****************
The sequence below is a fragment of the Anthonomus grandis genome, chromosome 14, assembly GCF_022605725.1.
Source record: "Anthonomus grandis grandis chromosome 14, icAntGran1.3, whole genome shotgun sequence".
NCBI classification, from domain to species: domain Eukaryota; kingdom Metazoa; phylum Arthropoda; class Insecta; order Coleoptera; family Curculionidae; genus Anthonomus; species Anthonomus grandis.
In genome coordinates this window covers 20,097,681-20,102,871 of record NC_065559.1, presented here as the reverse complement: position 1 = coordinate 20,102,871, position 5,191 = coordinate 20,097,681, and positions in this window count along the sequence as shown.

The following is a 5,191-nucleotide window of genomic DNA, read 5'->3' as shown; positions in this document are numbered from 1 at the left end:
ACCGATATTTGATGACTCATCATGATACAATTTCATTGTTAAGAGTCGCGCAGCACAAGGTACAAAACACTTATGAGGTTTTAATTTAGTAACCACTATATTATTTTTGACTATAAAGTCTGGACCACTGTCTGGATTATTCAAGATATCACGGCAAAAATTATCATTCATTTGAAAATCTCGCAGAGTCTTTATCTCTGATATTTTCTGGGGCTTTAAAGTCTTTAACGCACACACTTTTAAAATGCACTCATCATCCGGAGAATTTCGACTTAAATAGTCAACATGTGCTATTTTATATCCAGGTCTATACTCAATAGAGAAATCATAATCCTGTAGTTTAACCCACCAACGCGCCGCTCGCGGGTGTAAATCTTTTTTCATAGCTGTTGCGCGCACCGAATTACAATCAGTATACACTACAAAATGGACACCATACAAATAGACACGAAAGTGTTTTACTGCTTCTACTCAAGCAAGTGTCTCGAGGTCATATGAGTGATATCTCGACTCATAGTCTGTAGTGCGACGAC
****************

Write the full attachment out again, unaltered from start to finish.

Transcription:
The sequence below is a fragment of the Anthonomus grandis genome, chromosome 14, assembly GCF_022605725.1.
Source record: "Anthonomus grandis grandis chromosome 14, icAntGran1.3, whole genome shotgun sequence".
NCBI classification, from domain to species: domain Eukaryota; kingdom Metazoa; phylum Arthropoda; class Insecta; order Coleoptera; family Curculionidae; genus Anthonomus; species Anthonomus grandis.
In genome coordinates this window covers 20,097,681-20,102,871 of record NC_065559.1, presented here as the reverse complement: position 1 = coordinate 20,102,871, position 5,191 = coordinate 20,097,681, and positions in this window count along the sequence as shown.

The following is a 5,191-nucleotide window of genomic DNA, read 5'->3' as shown; positions in this document are numbered from 1 at the left end:
ACCGATATTTGATGACTCATCATGATACAATTTCATTGTTAAGAGTCGCGCAGCACAAGGTACAAAACACTTATGAGGTTTTAATTTAGTAACCACTATATTATTTTTGACTATAAAGTCTGGACCACTGTCTGGATTATTCAAGATATCACGGCAAAAATTATCATTCATTTGAAAATCTCGCAGAGTCTTTATCTCTGATATTTTCTGGGGCTTTAAAGTCTTTAACGCACACACTTTTAAAATGCACTCATCATCCGGAGAATTTCGACTTAAATAGTCAACATGTGCTATTTTATATCCAGGTCTATACTCAATAGAGAAATCATAATCCTGTAGTTTAACCCACCAACGCGCCGCTCGCGGGTGTAAATCTTTTTTCATAGCTGTTGCGCGCACCGAATTACAATCAGTATACACTACAAAATGGACACCATACAAATAGACACGAAAGTGTTTTACTGCTTCTACTCAAGCAAGTGTCTCGAGGTCATATGAGTGATATCTCGACTCATAGTCTGTAGTGCGACGAC